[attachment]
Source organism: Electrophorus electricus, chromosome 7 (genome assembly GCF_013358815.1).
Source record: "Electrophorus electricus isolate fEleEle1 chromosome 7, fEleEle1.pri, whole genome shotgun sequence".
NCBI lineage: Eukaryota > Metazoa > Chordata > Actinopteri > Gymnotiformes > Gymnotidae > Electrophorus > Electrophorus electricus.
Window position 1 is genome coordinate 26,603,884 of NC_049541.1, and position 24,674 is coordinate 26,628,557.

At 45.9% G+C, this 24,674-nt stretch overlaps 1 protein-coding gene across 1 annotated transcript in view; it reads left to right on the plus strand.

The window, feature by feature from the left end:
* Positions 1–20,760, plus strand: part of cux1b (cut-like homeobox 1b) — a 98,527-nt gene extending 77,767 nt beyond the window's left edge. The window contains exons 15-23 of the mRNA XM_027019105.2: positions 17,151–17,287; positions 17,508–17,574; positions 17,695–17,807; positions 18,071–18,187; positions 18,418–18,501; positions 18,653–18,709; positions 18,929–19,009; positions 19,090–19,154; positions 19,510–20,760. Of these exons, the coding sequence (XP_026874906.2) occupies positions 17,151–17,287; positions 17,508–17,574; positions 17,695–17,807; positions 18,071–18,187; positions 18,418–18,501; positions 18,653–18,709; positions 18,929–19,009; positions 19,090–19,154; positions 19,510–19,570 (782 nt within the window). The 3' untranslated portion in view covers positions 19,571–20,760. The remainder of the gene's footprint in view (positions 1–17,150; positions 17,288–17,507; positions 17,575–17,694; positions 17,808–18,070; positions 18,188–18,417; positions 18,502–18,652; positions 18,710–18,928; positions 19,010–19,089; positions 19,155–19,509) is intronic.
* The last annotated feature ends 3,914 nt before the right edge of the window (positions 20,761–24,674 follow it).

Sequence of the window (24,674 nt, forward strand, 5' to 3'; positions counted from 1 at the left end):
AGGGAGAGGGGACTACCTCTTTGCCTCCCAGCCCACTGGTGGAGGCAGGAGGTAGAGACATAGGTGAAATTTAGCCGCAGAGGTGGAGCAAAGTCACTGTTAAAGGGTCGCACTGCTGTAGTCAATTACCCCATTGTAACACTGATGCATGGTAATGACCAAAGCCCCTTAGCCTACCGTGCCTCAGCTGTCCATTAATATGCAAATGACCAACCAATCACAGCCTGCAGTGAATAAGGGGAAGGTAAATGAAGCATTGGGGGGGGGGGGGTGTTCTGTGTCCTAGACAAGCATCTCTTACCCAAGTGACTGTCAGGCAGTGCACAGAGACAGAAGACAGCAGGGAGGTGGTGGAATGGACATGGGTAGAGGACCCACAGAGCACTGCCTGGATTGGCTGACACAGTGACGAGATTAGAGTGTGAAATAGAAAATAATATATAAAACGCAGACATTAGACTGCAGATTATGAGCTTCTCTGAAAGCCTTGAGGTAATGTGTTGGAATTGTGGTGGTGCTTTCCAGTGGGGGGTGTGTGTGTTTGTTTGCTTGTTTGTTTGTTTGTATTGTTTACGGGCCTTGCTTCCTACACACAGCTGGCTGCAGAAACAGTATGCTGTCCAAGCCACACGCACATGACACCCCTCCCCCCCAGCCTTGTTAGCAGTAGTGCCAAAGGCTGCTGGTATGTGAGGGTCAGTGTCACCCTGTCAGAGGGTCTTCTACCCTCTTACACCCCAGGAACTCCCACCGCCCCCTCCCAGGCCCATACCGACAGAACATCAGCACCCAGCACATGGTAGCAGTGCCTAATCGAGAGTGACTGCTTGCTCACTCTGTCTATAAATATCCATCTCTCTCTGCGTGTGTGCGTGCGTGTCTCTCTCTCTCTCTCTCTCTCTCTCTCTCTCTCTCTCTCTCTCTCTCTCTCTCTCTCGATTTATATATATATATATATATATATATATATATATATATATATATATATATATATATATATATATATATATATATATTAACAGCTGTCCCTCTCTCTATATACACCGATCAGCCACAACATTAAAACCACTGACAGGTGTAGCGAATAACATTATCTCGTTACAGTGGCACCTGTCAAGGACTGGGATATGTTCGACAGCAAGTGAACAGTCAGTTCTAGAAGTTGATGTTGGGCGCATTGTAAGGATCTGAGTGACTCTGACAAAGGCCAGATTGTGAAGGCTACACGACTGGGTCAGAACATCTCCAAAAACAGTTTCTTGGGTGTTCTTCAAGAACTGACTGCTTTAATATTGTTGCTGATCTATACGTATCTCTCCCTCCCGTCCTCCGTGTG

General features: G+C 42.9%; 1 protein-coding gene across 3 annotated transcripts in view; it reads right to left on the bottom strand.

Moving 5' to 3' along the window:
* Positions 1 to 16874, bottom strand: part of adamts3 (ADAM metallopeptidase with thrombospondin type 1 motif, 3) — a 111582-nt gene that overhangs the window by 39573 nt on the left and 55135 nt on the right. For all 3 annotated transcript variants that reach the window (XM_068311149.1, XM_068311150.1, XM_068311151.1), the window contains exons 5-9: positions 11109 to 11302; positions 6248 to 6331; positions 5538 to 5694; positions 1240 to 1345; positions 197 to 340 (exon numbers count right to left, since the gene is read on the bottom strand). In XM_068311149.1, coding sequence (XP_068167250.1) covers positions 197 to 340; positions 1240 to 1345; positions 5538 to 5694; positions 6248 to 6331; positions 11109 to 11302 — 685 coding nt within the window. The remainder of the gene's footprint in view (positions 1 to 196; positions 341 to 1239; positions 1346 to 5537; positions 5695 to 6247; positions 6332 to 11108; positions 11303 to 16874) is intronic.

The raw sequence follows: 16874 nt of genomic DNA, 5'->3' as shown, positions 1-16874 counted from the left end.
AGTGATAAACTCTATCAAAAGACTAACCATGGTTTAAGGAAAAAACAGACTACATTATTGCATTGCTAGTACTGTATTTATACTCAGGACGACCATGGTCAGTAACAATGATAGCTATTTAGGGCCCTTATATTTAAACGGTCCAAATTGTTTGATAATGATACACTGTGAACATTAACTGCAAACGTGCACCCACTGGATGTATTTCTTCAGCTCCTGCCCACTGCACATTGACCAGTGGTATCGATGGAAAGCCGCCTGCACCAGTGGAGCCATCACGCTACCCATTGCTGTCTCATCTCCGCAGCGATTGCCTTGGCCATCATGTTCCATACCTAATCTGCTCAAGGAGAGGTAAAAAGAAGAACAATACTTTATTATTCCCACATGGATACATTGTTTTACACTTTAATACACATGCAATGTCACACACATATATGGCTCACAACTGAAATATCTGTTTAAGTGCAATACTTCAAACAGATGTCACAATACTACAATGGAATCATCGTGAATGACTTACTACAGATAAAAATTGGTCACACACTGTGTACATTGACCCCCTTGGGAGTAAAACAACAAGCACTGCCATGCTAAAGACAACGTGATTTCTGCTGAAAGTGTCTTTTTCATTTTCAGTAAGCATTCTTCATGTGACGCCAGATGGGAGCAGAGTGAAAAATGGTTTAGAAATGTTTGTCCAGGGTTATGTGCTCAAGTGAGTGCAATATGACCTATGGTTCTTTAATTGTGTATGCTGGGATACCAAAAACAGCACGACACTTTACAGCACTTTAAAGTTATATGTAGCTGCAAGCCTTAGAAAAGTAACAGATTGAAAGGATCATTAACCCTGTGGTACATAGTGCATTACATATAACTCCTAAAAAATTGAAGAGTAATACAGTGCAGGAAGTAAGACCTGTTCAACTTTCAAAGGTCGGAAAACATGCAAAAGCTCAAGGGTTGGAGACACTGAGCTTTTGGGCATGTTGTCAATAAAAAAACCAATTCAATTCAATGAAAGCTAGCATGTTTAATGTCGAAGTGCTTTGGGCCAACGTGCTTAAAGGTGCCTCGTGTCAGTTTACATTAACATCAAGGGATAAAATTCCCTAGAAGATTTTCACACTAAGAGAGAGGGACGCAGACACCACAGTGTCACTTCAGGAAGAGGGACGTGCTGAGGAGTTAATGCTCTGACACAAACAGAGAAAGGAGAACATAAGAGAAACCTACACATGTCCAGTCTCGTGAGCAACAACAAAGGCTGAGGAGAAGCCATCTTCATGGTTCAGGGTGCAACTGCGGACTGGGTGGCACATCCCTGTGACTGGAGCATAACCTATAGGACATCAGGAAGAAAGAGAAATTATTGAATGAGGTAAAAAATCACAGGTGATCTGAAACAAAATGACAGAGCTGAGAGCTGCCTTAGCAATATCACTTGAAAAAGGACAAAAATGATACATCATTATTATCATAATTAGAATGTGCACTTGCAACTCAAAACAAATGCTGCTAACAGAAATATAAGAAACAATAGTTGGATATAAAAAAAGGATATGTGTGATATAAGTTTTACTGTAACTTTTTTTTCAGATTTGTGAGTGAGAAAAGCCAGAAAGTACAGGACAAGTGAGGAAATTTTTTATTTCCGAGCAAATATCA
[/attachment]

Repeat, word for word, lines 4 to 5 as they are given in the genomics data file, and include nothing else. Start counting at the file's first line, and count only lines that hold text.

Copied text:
Window position 1 is genome coordinate 26,603,884 of NC_049541.1, and position 24,674 is coordinate 26,628,557.

At 45.9% G+C, this 24,674-nt stretch overlaps 1 protein-coding gene across 1 annotated transcript in view; it reads left to right on the plus strand.